I arrived in Mandalay airport and was immediately approached by taxi drivers offering their fares to get into the city through mouths full of apparently decaying red-stained teeth. I could barely focus on what they were saying, all I could think was, “What the hell is up with their teeth?!” This was my less than great first impression of Myanmar. (I would later find out that this is betelnut and most everyone chews it here, causing lots of red mouths and red spit left on streets. It’s probably my least favorite trend in this country.)
Leaving behind that welcome, I made it into the city to my extremely budget hotel at US$19 a night and immediately set out to try to see as much as possible; I would be leaving on the noon bus for Bagan the next day. On my way to find a local bus to the somewhat faraway temple I wanted to see, I made it just to the end of the street before I got sidetracked by a different temple, which ended up being a precursor for the rest of the day: large, ornate, shiny, and gold. Myanmar temples are built to impress, in scale and decoration.
I kept going and quickly learned that Mandalay is not a city meant for walking around. I guess it could be if you don’t mind walking on the street with all the bikes and cars. It’s hectic, and the main street to get to the buses is one of the busiest. I dodged people and vehicles and finally made it to the right turn only to find the other busiest street in town and no easy way to figure out what pick-up truck (aka local bus) would take me where I needed to go. So when a mototaxi dropped his price down to 1,000 kyat each way (US$1) I said screw it, why not. He ended up driving me around all afternoon to every sight I wanted to see in Mandalay for 5,000 kyat.
Just like Battambang with Sokoma, Moo ended up being more of a guide than I expected he would be. He also loved the US: “USA number 1!” He showed me pictures of his family, taught me a few words in Myanmar, and helped clear up some confusion: “This is Myanmar. I am Myanmar person. I speak Myanmar language.” Burma means nothing to Moo.
When we got to the Mahamuni Paya, Moo played tour guide as he took me through the temple and told me some of its history. Since it was a Sunday it was packed with locals praying to the giant Buddha, who was being given new gold leaf by the men (women are not allowed in the sanctuary). Weekends have become my favorite way to see places of worship; they’re being used like they’re meant to be. The complex was impressive but I preferred the next stop.
Shwe In Bin Kyaung is a quiet monastery constructed in teak wood, with beautiful carvings inside and architectural details outside. I was greeted by two friendly monks who told me a little bit about the monastery as we walked around. We drove past Mandalay Palace and its giant moat/wall fortification on our way to Kuthodaw Paya and Sandamuni Paya, an impressive array of carved marble slabs telling the Tripitaka canon in what is called the “world’s biggest book.” Each slab is housed in its own white mini-paya, which are arranged in rows around a large gold stupa, creating a stunning landscape of pointed white peaks.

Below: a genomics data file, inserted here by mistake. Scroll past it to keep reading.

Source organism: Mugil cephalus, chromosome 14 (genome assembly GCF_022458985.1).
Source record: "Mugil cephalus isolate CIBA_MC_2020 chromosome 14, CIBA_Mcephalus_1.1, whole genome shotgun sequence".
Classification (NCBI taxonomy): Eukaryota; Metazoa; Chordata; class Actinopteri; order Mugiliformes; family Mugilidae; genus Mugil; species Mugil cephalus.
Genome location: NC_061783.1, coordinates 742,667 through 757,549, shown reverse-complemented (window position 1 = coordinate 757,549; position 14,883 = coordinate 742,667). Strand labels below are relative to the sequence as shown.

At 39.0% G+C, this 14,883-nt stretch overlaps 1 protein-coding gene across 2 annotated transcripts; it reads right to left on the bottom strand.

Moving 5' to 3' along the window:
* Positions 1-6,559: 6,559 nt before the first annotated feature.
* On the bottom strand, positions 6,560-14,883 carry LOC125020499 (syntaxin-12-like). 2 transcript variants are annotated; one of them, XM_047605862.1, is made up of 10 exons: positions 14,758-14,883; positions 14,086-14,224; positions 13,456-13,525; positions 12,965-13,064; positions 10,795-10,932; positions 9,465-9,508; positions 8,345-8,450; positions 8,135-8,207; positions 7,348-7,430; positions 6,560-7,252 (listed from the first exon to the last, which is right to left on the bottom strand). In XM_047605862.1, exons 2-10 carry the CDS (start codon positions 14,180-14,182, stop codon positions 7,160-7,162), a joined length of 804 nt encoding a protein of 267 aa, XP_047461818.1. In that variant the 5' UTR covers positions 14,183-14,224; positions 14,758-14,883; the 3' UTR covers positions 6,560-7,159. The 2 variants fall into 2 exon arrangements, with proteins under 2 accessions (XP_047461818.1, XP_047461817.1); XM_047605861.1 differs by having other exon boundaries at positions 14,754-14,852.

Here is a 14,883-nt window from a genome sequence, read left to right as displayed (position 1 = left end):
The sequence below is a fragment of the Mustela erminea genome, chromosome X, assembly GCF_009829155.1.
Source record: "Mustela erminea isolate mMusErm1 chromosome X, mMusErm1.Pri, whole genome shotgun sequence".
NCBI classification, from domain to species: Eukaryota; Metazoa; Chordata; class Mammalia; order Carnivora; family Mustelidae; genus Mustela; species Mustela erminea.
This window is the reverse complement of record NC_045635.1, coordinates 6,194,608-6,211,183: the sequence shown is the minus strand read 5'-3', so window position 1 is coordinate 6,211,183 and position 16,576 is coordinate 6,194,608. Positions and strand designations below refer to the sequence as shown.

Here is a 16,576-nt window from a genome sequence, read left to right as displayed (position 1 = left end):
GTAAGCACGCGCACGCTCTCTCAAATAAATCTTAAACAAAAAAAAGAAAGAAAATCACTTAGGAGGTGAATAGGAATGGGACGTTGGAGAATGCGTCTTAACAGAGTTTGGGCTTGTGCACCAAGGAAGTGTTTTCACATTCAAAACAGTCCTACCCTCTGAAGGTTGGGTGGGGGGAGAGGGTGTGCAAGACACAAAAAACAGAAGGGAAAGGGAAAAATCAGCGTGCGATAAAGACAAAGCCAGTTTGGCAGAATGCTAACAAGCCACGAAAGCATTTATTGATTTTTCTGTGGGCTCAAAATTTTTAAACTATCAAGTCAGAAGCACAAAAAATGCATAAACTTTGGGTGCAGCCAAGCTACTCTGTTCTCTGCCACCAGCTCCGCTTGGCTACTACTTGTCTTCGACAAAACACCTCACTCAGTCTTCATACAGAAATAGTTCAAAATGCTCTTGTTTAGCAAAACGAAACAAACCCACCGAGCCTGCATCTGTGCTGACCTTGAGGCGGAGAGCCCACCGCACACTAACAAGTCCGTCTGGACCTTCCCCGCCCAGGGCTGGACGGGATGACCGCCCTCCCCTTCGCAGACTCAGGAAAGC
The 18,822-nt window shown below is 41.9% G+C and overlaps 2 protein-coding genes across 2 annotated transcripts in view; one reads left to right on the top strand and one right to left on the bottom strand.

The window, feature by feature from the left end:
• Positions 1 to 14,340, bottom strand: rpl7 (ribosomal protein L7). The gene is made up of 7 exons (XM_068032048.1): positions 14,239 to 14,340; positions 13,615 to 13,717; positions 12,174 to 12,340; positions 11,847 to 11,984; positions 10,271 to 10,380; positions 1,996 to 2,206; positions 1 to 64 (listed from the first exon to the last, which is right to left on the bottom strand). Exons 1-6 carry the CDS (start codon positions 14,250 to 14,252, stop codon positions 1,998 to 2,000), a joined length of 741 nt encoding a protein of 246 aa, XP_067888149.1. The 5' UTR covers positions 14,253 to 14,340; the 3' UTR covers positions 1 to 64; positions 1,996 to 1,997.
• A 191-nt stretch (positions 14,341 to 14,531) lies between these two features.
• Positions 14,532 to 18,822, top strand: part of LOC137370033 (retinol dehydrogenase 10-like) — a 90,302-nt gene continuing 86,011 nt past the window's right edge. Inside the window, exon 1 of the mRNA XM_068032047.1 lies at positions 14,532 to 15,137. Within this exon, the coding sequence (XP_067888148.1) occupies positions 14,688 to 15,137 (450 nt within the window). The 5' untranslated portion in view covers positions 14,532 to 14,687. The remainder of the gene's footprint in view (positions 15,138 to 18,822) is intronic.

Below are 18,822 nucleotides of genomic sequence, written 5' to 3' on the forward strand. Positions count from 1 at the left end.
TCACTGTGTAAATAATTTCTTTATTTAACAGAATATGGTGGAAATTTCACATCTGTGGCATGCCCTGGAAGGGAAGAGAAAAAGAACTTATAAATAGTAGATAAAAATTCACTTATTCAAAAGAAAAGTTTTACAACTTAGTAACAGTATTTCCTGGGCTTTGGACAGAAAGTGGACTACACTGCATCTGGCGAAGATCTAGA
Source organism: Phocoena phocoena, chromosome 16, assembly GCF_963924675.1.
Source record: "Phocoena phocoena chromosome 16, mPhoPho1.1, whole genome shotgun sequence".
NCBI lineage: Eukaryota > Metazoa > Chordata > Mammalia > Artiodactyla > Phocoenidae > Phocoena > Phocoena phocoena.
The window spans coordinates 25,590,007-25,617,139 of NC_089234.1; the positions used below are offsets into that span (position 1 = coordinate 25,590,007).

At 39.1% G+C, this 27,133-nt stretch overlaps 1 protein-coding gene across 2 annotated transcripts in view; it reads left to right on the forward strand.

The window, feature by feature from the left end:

The tour ended at Mandalay Hill for sunset. The barefoot 760-foot climb to the top took me past pagodas and shops. No shoes or socks are allowed on pagodas; you can imagine what my feet looked like by the time I reached the top. I joined dozens of people waiting for the supposedly beautiful view over the sprawling city. I could barely make out the buildings below underneath the haze. The sun turned into an orange ball of fire and then disappeared beneath cloud coverage, never to reappear. So much for that sunset. The way back down I chatted the entire time with a few friendly novice monks who were on the hill purely to work on their English. They were excited to meet an American – they understand our accent more easily since they hear it so frequently in movies – and we talked about their studies, literature, traveling, Myanmar.
Moo dropped me off at my hotel and I thanked him for a great day. I wandered to the night market, typically a reliable place for cheap food stalls, to discover that in Mandalay night market means some ill-lit tables of books and clothes set up alongside and in the middle of the street, with lanes for the traffic to keep driving through. I found a stall though that some locals seemed to be enjoying and had my first multi-dish Myanmar curry meal. Sadly the chicken curry was the most disappointing part – a questionable drumstick – but when combined on the rice with all the sides it was pretty tasty. There’s some weird flavor though that I am not a fan of; I have yet to figure out what vegetable it is but it turned my face into something unpleasant.
That night I reflected on my introduction to Myanmar. Mandalay is a tough city – busy, dirty, and clear poverty scattered throughout – but I was happy to have stopped there. As I rode around on the motorbike I realized that this is what people had meant when they said it was Southeast Asia before development really happened. I felt like I’d gone back in time a bit, and really crossed over into a world so unlike my own. There was something sadly fascinating about it.
This first city also showed me something that would soon be solidified in my impression of Myanmar: the people are some of the kindest, friendliest, most helpful, and genuinely wonderful people I’ve met. I’ve never had such great interaction with locals as I have in this country, and that alone makes it worth visiting.